|DE Leon, Jesus|
|Morgan, David - CDFA|
Submitted to: Annals of the Entomological Society of America
Publication Type: Peer Reviewed Journal
Publication Acceptance Date: May 4, 2004
Publication Date: July 1, 2004
Citation: De Leon, J.H., Jones, W.A., Morgan, D.J. 2004. Population genetic structure of Homalodisca coagulata (Homoptera: Cicadellidae) the vector of the bacterium Xylella fastidiosa causing Pierce's disease in grapevines. Annals of the Entomological Society of America. 97(4):1-10. Interpretive Summary: The glassy-winged sharpshooter (GWSS) is a xylem feeding insect that is a serious pest because it transmits a bacterial disease to grapevines known as Pierce's disease. The GWSS is native to the southern U. S. but within the last ten years, it has established in southern California. In the present study we used a DNA fingerprinting method (Inter-Simple Sequence Repeat-Polymerase Chain Reaction, ISSR-PCR) to 1) determine the origin of this insect now found in California, 2) determine genetic variation within and among populations, and 3) determine the population genetic structure of this insect. The results estimate, for the first time, the population genetic structure of the GWSS and suggest that a subset of insects in California may have their origins in the southwestern region of the U. S. (Texas); furthermore, these results are suggestive of more than one founding event in California.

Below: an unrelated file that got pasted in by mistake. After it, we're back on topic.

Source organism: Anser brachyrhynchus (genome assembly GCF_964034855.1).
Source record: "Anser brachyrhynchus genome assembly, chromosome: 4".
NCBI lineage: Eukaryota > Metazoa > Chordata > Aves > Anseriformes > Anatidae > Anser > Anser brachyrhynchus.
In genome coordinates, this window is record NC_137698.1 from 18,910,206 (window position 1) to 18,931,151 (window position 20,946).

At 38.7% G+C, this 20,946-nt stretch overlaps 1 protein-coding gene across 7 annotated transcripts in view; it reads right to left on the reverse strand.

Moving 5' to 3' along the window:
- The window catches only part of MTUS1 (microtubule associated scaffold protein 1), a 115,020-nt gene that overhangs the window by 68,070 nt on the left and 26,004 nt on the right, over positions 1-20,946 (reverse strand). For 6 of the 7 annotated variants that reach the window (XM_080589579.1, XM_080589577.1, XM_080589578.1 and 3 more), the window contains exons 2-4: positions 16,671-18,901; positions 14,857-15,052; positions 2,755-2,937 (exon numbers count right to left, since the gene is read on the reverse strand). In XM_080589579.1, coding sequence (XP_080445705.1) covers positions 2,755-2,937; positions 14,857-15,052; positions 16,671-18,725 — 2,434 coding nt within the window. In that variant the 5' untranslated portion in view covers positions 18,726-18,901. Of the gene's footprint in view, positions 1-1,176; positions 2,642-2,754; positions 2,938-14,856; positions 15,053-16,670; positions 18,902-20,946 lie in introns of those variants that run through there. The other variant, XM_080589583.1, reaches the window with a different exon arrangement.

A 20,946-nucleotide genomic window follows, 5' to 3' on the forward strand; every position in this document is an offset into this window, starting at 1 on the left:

Technical Abstract: In the present study compound Inter-Simple Sequence Repeat (ISSR) primers containing CA/GT-repeat motifs in their sequences were utilized to estimate the population genetic structure of Homalodisca coagulata (Say). Eighteen populations from throughout the U.S. and a population from Tahiti, French Polynesia were analyzed. The 18 U.S. populations were arbitrarily assigned to three regions: southeastern, southwestern (Texas), and western (California) regions. A total of 62 and 91 neutral polymorphic markers were identified with p-15 and p-13, respectively. Exact tests for population differentiation indicated significant differences in marker frequencies among the 18 populations with both primers; in addition, significant differences were also observed within each region. Analyses of molecular variance (AMOVA) showed a significant partitioning of gene diversity among regions, 11% with p-15 and a lower value of 3% with p-13. The majority of the variance, however, were distributed within populations, 83 and 88% with p-15 and p-13, respectively. Comparison of other genetic differentiation estimates showed values for GST (8-11%) and ' (7-10%) for among regional variation that were of comparable magnitudes to the AMOVA results. A dendrogram based on Reynolds coancestry distance performed with p-15 clustered the U. S. populations into two main groups. The southeastern populations were grouped into one cluster and the southwestern and western populations into a second cluster. Within the western region, dendrograms produced with p-13 and p-15 showed in both cases that the Edison and Bakersfield populations clustered as outliers. The present results estimate, for the first time, the population genetic structure of H. coagulata and suggest that a subset of insects in California may have their origins in the southwestern region (Texas); furthermore, these results are suggestive of more than one founding event in California.